What if the Sixers had never traded up to draft Markelle Fultz?


The logistics of posing the question, “What if the Sixers had never traded up to draft Markelle Fultz?” are dizzying. There are various players to consider as possible Sixers (and that never would have been Sixers), and massive implications for future drafts. 

The non-basketball ripple effects are also extensive. We probably never would have learned as much as we did about scapular muscle imbalance or thoracic outlet syndrome, heard a player explain away a pump fake free throw as the ball slipping out of his hand, or scrutinized the form of practice foul shots in search of normalcy, irregularity or just something we could understand.

Let’s outline the basketball details first. For the sake of this exercise and so that we don’t get into the weeds more than is necessary, we’ll take Danny Ainge at his word that the Celtics would have selected Jayson Tatum regardless. In that case, it sounds like the Lakers would have grabbed Fultz — DraftExpress’ Jonathan Givony reported Magic Johnson was “in love” with Fultz and was considering a trade to take him at No. 1. We’ll say that trade never happens, Tatum goes No. 1 and Fultz goes No. 2. 

The Sixers, then, would have had a few options, including Lonzo Ball, Josh Jackson, De’Aaron Fox and Jonathan Isaac. Ball possessed many of Fultz’s best qualities out of college — playmaking, length, defensive potential, a capable jump shot. If the Sixers were willing to take on the oversized personality of Ball’s father, LaVar, they would likely have ended up with the UCLA product in this hypothetical. 

Though LaVar Ball would surely have been disappointed he didn’t “speak into existence” his son being drafted by the Lakers, we imagine he would have warmed up to Philadelphia in time. One doesn’t have to strain too hard to picture him snapping smiling photos with fans, cheesesteak in hand, complaining that Brett Brown wasn’t putting enough trust in Lonzo and calling out Ben Simmons for turning down open jump shots.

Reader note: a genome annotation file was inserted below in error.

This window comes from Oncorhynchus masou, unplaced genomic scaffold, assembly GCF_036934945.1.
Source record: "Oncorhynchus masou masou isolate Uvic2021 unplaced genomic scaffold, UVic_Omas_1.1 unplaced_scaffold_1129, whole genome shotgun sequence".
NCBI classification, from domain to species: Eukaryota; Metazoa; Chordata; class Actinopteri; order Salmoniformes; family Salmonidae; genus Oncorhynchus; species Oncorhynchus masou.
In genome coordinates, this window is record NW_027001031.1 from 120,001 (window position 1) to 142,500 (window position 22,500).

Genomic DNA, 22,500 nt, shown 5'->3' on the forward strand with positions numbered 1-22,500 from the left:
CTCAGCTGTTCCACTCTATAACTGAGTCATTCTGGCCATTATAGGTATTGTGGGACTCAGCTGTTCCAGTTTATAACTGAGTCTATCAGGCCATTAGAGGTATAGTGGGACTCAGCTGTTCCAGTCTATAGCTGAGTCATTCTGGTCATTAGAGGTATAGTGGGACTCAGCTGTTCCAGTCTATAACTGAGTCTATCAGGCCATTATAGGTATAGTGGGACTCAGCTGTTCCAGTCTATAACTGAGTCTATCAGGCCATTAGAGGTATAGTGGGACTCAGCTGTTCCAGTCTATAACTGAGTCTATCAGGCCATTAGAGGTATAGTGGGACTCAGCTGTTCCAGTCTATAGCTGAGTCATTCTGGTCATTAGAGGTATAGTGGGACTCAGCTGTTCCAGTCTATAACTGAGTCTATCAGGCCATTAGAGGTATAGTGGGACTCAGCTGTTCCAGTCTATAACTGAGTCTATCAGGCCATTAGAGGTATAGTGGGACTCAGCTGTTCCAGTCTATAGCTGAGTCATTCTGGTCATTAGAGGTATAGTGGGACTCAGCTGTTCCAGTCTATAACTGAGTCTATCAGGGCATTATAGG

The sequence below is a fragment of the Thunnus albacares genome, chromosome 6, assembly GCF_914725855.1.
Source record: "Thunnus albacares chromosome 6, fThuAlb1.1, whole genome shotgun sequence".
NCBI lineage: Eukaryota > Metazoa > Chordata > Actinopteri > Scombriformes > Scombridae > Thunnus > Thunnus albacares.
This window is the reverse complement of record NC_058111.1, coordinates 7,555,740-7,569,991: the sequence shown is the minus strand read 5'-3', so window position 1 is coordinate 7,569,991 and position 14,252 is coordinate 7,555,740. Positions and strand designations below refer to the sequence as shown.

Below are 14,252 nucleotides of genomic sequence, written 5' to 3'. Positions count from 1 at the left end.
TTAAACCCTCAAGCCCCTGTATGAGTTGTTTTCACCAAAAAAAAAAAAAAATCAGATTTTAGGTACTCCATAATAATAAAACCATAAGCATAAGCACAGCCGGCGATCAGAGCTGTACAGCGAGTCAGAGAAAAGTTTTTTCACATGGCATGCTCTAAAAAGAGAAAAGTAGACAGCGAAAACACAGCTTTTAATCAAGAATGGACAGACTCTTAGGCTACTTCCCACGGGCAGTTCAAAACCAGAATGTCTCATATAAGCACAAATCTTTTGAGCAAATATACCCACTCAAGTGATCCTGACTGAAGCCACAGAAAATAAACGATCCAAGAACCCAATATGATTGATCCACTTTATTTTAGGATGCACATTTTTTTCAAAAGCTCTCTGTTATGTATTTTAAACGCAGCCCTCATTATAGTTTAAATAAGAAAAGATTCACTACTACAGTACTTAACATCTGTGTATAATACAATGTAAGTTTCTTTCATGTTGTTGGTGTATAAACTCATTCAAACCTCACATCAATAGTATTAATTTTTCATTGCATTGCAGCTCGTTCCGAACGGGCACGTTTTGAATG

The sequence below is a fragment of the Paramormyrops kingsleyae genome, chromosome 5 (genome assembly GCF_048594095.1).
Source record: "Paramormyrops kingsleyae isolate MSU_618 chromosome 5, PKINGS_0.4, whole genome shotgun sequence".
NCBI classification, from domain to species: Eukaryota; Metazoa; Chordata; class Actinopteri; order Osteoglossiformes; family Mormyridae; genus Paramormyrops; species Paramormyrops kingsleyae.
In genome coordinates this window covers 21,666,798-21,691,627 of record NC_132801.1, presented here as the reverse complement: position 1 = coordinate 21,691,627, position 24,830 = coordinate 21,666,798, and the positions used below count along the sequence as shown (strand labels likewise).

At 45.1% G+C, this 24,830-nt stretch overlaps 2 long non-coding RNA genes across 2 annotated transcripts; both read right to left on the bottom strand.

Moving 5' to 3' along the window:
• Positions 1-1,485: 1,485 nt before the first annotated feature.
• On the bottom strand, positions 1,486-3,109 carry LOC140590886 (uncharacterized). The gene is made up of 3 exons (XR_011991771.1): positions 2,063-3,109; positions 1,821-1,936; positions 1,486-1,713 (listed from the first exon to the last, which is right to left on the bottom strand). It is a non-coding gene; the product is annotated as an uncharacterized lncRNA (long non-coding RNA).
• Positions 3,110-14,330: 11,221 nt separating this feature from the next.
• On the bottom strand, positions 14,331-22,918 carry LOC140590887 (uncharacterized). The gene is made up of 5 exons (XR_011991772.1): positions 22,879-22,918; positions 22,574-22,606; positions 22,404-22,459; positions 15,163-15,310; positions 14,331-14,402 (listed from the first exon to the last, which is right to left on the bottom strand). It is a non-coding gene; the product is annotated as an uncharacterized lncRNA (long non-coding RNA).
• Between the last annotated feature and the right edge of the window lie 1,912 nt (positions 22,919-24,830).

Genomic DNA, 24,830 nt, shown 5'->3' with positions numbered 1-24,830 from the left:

Like with Fultz, Ball’s unusual shooting mechanics would have been part of many conversations about the Sixers, in addition to his fit next to Simmons. It’s obviously impossible to know whether Ball — who in real life was dealt to the New Orleans Pelicans after two seasons in Los Angeles — would still be a Sixer if Bryan Colangelo had selected him. 

Of course, the Fultz trade never happening would also have had a major impact on the Sixers’ drafts over the next several years. They would have held the No. 14 overall pick via the Kings in 2019, which the Celtics used to take Romeo Langford. 

And, if Fultz began his career as a Laker, Jonathon Simmons would almost definitely never have worn a Sixers uniform. Matisse Thybulle might not have either, despite how determined the Sixers were to draft him. The No. 33 pick, acquired from the Magic in February's Fultz trade, was one of the assets the Sixers sent to Boston to secure Thybulle.


Fultz became the youngest NBA player to record a triple-double, received huge cheers for making a three-point shot in a preseason game and threw down a few ferocious dunks in Philadelphia. All told, he played 33 regular-season games here.

He’s already played 31 with the Magic. Fultz has taken 52 threes this season and made 14, including two against the Sixers Friday night in Orlando. The process of attempting jump shots still doesn’t always look fluid or natural, but he’s trying on a regular basis, making some, and starting for the current No. 8 seed in the Eastern Conference. Whether or not Fultz ever reaches the potential that persuaded the Sixers to trade up and take him, he’s seemingly come out on the other side of a terribly perplexing stretch.

That odd tenure with the Sixers will be characterized by evaluations, agent-recommended consultations, deleted tweets and fleeting moments of order.

Much of the Fultz saga does not feel real. It’s a what-if that actually happened, and perhaps the weirdest story of a weird decade for the Sixers. 

We’ll never know what would have been if his jump shot didn’t deteriorate, or if Ball or Jackson or Fox had been Sixers instead.

However, we do know what happens when a fundamental skill eludes a No. 1 pick. We understand the prevailing uncertainty, the denials of “conspiracy,” and the sense, when it finally ends, that it was never meant to be. 

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